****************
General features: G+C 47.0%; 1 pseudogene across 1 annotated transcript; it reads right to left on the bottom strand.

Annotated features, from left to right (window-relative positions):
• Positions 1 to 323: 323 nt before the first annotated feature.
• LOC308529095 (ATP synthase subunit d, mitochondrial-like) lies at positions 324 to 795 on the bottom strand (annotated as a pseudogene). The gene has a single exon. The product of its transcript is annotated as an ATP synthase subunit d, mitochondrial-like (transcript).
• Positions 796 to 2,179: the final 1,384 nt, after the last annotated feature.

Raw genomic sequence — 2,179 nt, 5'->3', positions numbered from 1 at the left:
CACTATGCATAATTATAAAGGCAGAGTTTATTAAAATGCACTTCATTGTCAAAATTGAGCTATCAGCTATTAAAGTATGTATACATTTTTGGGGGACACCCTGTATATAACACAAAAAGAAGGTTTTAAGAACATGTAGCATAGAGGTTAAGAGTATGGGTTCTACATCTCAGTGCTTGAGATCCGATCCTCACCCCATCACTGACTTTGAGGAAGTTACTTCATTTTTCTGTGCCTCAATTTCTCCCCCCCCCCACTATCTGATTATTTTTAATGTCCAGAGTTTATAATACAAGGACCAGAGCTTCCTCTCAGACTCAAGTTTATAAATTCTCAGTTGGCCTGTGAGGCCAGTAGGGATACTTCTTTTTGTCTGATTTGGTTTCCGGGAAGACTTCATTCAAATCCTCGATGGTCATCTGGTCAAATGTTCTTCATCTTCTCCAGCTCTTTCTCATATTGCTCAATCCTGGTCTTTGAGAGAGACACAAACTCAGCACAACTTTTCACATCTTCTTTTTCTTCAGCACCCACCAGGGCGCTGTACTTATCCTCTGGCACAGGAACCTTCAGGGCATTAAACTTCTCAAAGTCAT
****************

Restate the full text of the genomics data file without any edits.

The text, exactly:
General features: G+C 47.0%; 1 pseudogene across 1 annotated transcript; it reads right to left on the bottom strand.

Annotated features, from left to right (window-relative positions):
• Positions 1 to 323: 323 nt before the first annotated feature.
• LOC308529095 (ATP synthase subunit d, mitochondrial-like) lies at positions 324 to 795 on the bottom strand (annotated as a pseudogene). The gene has a single exon. The product of its transcript is annotated as an ATP synthase subunit d, mitochondrial-like (transcript).
• Positions 796 to 2,179: the final 1,384 nt, after the last annotated feature.

Raw genomic sequence — 2,179 nt, 5'->3', positions numbered from 1 at the left:
CACTATGCATAATTATAAAGGCAGAGTTTATTAAAATGCACTTCATTGTCAAAATTGAGCTATCAGCTATTAAAGTATGTATACATTTTTGGGGGACACCCTGTATATAACACAAAAAGAAGGTTTTAAGAACATGTAGCATAGAGGTTAAGAGTATGGGTTCTACATCTCAGTGCTTGAGATCCGATCCTCACCCCATCACTGACTTTGAGGAAGTTACTTCATTTTTCTGTGCCTCAATTTCTCCCCCCCCCCACTATCTGATTATTTTTAATGTCCAGAGTTTATAATACAAGGACCAGAGCTTCCTCTCAGACTCAAGTTTATAAATTCTCAGTTGGCCTGTGAGGCCAGTAGGGATACTTCTTTTTGTCTGATTTGGTTTCCGGGAAGACTTCATTCAAATCCTCGATGGTCATCTGGTCAAATGTTCTTCATCTTCTCCAGCTCTTTCTCATATTGCTCAATCCTGGTCTTTGAGAGAGACACAAACTCAGCACAACTTTTCACATCTTCTTTTTCTTCAGCACCCACCAGGGCGCTGTACTTATCCTCTGGCACAGGAACCTTCAGGGCATTAAACTTCTCAAAGTCAT